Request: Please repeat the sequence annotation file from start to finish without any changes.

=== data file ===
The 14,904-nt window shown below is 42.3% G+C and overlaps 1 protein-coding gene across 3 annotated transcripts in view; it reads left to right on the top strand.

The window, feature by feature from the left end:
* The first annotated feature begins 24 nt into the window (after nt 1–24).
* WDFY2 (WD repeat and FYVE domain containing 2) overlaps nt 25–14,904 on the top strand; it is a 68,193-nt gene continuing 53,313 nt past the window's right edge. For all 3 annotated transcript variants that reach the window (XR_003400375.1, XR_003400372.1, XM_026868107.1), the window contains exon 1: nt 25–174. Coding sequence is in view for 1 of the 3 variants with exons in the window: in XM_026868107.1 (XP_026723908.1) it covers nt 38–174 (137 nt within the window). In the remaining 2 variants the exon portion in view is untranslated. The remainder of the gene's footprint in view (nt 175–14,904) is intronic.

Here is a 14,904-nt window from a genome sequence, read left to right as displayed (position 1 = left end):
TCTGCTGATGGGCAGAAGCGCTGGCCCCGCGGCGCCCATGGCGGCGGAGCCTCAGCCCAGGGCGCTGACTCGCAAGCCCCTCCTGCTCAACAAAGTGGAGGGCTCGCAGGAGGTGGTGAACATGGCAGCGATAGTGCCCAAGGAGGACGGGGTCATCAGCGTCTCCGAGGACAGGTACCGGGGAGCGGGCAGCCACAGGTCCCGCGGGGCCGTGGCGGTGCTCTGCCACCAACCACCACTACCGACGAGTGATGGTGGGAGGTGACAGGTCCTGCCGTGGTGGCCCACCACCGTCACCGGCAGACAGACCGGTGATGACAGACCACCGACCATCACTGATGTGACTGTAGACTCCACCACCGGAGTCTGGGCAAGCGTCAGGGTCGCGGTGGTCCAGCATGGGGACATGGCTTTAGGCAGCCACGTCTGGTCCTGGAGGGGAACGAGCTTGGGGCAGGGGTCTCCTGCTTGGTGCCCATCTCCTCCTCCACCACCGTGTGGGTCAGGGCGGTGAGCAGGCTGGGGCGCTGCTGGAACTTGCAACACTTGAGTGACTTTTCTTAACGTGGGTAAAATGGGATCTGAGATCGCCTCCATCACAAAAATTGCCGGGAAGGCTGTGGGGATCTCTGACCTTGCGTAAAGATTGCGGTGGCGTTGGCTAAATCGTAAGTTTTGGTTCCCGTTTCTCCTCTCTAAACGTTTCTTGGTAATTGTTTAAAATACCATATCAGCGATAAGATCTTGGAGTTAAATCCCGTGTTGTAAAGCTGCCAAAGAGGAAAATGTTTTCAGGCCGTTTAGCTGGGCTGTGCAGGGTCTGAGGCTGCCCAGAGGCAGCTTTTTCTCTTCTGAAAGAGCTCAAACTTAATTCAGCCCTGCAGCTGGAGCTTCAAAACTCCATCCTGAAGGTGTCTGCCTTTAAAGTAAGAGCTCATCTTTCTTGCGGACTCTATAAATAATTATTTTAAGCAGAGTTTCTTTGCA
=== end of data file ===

The 14,904-nt window shown below is 42.3% G+C and overlaps 1 protein-coding gene across 3 annotated transcripts in view; it reads left to right on the top strand.

The window, feature by feature from the left end:
* The first annotated feature begins 24 nt into the window (after nt 1–24).
* WDFY2 (WD repeat and FYVE domain containing 2) overlaps nt 25–14,904 on the top strand; it is a 68,193-nt gene continuing 53,313 nt past the window's right edge. For all 3 annotated transcript variants that reach the window (XR_003400375.1, XR_003400372.1, XM_026868107.1), the window contains exon 1: nt 25–174. Coding sequence is in view for 1 of the 3 variants with exons in the window: in XM_026868107.1 (XP_026723908.1) it covers nt 38–174 (137 nt within the window). In the remaining 2 variants the exon portion in view is untranslated. The remainder of the gene's footprint in view (nt 175–14,904) is intronic.

Here is a 14,904-nt window from a genome sequence, read left to right as displayed (position 1 = left end):
TCTGCTGATGGGCAGAAGCGCTGGCCCCGCGGCGCCCATGGCGGCGGAGCCTCAGCCCAGGGCGCTGACTCGCAAGCCCCTCCTGCTCAACAAAGTGGAGGGCTCGCAGGAGGTGGTGAACATGGCAGCGATAGTGCCCAAGGAGGACGGGGTCATCAGCGTCTCCGAGGACAGGTACCGGGGAGCGGGCAGCCACAGGTCCCGCGGGGCCGTGGCGGTGCTCTGCCACCAACCACCACTACCGACGAGTGATGGTGGGAGGTGACAGGTCCTGCCGTGGTGGCCCACCACCGTCACCGGCAGACAGACCGGTGATGACAGACCACCGACCATCACTGATGTGACTGTAGACTCCACCACCGGAGTCTGGGCAAGCGTCAGGGTCGCGGTGGTCCAGCATGGGGACATGGCTTTAGGCAGCCACGTCTGGTCCTGGAGGGGAACGAGCTTGGGGCAGGGGTCTCCTGCTTGGTGCCCATCTCCTCCTCCACCACCGTGTGGGTCAGGGCGGTGAGCAGGCTGGGGCGCTGCTGGAACTTGCAACACTTGAGTGACTTTTCTTAACGTGGGTAAAATGGGATCTGAGATCGCCTCCATCACAAAAATTGCCGGGAAGGCTGTGGGGATCTCTGACCTTGCGTAAAGATTGCGGTGGCGTTGGCTAAATCGTAAGTTTTGGTTCCCGTTTCTCCTCTCTAAACGTTTCTTGGTAATTGTTTAAAATACCATATCAGCGATAAGATCTTGGAGTTAAATCCCGTGTTGTAAAGCTGCCAAAGAGGAAAATGTTTTCAGGCCGTTTAGCTGGGCTGTGCAGGGTCTGAGGCTGCCCAGAGGCAGCTTTTTCTCTTCTGAAAGAGCTCAAACTTAATTCAGCCCTGCAGCTGGAGCTTCAAAACTCCATCCTGAAGGTGTCTGCCTTTAAAGTAAGAGCTCATCTTTCTTGCGGACTCTATAAATAATTATTTTAAGCAGAGTTTCTTTGCA